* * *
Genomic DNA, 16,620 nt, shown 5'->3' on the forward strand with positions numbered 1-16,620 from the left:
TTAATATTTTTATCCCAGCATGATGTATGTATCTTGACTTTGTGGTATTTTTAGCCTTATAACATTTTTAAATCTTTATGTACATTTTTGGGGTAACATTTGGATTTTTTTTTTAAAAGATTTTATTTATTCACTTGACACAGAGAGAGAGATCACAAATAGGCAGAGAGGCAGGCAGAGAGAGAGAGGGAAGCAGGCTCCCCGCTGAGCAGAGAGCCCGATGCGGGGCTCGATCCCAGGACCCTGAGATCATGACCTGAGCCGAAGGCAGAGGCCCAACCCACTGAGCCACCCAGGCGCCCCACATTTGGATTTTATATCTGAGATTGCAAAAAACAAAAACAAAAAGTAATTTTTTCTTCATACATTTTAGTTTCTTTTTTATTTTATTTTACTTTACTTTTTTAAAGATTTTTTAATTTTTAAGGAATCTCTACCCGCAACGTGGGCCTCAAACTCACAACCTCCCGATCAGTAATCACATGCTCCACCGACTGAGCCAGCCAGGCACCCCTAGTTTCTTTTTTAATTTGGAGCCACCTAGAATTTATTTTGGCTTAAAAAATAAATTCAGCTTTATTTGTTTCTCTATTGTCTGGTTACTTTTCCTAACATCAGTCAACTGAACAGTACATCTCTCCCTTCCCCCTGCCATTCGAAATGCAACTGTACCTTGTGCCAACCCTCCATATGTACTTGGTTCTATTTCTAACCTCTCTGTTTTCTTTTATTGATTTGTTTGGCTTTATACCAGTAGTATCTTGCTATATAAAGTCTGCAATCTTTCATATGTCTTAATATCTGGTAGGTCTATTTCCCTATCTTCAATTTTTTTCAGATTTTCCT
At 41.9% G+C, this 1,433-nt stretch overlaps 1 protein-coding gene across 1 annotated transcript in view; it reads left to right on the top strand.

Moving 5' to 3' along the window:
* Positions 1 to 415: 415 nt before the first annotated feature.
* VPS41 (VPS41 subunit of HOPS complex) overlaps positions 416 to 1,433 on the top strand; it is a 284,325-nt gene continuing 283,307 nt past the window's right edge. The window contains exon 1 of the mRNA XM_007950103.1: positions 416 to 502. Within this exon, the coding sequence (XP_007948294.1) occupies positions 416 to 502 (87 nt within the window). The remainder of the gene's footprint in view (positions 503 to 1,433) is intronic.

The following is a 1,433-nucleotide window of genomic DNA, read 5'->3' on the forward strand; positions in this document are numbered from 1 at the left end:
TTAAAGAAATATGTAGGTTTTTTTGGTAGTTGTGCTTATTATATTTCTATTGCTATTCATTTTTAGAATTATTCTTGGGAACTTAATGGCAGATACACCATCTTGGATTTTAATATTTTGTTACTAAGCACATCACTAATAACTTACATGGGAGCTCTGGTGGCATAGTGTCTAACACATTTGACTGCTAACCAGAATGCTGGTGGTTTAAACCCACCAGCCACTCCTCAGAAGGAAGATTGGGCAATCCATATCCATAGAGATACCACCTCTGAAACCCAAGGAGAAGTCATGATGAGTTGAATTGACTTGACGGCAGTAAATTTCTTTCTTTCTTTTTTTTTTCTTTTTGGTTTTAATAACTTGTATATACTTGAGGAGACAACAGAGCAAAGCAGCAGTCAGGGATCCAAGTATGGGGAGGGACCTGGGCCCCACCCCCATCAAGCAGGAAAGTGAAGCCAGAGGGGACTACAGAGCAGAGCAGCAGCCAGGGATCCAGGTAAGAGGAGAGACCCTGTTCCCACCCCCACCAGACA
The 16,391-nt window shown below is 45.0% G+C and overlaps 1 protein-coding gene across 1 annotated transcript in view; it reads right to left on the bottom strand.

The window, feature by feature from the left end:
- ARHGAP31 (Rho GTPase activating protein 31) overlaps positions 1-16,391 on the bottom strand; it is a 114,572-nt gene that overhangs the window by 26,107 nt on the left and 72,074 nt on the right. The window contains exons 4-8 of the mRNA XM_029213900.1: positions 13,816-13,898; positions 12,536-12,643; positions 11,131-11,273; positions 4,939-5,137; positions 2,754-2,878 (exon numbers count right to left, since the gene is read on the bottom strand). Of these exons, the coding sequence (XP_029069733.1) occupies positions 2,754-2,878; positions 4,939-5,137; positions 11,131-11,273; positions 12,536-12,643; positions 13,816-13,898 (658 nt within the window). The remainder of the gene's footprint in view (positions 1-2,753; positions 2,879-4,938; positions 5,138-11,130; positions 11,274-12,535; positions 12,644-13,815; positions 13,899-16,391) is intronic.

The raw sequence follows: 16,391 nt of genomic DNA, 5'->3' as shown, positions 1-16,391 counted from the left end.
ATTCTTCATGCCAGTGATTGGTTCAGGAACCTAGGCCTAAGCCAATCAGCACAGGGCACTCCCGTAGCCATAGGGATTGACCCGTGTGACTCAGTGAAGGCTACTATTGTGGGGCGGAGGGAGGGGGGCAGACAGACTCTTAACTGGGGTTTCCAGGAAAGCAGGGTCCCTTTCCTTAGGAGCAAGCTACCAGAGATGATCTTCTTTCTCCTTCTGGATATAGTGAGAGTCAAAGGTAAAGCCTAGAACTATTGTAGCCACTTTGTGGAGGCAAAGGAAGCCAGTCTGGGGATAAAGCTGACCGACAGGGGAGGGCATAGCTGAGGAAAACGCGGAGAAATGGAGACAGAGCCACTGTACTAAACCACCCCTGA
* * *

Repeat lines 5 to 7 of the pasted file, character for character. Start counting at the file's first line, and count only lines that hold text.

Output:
* Positions 1 to 415: 415 nt before the first annotated feature.
* VPS41 (VPS41 subunit of HOPS complex) overlaps positions 416 to 1,433 on the top strand; it is a 284,325-nt gene continuing 283,307 nt past the window's right edge. The window contains exon 1 of the mRNA XM_007950103.1: positions 416 to 502. Within this exon, the coding sequence (XP_007948294.1) occupies positions 416 to 502 (87 nt within the window). The remainder of the gene's footprint in view (positions 503 to 1,433) is intronic.

The following is a 1,433-nucleotide window of genomic DNA, read 5'->3' on the forward strand; positions in this document are numbered from 1 at the left end: